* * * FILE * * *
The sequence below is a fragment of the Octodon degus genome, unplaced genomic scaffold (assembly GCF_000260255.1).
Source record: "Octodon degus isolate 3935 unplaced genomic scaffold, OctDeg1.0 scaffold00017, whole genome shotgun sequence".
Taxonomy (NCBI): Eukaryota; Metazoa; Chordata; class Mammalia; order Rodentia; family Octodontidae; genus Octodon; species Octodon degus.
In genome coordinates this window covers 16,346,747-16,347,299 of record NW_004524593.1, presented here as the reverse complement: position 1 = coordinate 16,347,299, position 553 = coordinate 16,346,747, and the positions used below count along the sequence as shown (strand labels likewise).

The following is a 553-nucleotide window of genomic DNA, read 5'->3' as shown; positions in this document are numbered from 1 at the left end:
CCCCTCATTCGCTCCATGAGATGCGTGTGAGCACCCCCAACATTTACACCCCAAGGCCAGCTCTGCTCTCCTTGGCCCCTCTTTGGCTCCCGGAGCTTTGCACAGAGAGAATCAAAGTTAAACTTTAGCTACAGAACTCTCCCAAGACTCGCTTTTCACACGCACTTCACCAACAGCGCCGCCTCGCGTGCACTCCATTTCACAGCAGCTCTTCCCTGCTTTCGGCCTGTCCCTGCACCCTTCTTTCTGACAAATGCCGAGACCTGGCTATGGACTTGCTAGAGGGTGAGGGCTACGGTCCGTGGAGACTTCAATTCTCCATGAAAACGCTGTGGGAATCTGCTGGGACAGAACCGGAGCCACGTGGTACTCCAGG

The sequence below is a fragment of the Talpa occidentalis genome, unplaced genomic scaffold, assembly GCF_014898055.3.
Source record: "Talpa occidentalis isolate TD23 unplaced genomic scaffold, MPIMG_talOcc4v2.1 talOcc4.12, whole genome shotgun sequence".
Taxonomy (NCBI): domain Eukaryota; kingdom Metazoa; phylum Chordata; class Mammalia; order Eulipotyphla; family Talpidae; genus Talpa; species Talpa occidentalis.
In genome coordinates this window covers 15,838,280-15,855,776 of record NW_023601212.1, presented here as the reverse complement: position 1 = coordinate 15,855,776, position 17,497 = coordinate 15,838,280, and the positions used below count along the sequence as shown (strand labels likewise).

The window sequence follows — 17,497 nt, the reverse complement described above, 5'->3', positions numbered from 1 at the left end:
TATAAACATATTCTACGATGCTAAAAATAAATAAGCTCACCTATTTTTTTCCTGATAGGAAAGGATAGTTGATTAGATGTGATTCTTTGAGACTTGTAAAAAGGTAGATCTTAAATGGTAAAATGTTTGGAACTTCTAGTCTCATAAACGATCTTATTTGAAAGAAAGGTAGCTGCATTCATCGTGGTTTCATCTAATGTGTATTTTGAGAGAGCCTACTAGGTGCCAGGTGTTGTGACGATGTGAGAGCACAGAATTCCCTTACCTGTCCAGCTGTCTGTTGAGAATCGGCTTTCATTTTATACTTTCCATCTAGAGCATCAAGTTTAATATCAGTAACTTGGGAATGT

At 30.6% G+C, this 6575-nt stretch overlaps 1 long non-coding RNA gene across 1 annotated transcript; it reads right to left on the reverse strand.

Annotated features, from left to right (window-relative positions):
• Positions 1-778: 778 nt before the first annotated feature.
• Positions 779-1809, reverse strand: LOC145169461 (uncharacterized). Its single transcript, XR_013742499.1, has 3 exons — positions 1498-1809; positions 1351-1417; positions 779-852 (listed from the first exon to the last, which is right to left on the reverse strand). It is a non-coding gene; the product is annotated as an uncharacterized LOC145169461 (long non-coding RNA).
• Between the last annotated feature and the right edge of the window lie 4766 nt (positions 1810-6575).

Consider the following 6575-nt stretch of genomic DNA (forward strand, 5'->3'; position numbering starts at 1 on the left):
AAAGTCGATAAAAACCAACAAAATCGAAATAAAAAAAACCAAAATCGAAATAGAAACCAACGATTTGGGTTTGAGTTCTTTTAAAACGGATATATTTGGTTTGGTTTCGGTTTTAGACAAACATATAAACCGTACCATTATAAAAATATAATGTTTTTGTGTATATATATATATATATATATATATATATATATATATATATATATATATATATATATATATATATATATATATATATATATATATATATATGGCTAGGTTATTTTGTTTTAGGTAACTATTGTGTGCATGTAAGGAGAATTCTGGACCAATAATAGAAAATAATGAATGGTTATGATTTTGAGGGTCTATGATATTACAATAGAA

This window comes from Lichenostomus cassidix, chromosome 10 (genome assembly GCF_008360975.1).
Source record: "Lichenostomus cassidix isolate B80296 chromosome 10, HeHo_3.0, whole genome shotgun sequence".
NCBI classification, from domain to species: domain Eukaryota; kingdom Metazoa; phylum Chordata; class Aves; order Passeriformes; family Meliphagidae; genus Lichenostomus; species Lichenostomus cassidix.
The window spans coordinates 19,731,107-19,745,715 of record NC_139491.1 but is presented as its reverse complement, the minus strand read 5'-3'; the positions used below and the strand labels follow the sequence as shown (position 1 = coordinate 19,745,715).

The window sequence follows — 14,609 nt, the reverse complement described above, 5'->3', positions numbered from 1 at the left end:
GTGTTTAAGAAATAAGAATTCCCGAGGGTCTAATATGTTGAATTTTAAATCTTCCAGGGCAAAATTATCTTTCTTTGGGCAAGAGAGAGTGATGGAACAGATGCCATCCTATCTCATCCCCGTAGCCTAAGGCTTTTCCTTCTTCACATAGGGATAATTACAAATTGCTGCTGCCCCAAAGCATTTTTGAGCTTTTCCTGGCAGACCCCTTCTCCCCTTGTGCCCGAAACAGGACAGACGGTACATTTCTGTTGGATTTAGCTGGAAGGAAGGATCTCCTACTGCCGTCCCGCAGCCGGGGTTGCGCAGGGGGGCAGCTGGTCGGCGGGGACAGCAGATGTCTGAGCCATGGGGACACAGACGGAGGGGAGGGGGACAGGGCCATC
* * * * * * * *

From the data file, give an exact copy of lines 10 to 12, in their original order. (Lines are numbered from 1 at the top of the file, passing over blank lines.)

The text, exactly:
In genome coordinates this window covers 15,838,280-15,855,776 of record NW_023601212.1, presented here as the reverse complement: position 1 = coordinate 15,855,776, position 17,497 = coordinate 15,838,280, and the positions used below count along the sequence as shown (strand labels likewise).

The window sequence follows — 17,497 nt, the reverse complement described above, 5'->3', positions numbered from 1 at the left end:
TATAAACATATTCTACGATGCTAAAAATAAATAAGCTCACCTATTTTTTTCCTGATAGGAAAGGATAGTTGATTAGATGTGATTCTTTGAGACTTGTAAAAAGGTAGATCTTAAATGGTAAAATGTTTGGAACTTCTAGTCTCATAAACGATCTTATTTGAAAGAAAGGTAGCTGCATTCATCGTGGTTTCATCTAATGTGTATTTTGAGAGAGCCTACTAGGTGCCAGGTGTTGTGACGATGTGAGAGCACAGAATTCCCTTACCTGTCCAGCTGTCTGTTGAGAATCGGCTTTCATTTTATACTTTCCATCTAGAGCATCAAGTTTAATATCAGTAACTTGGGAATGT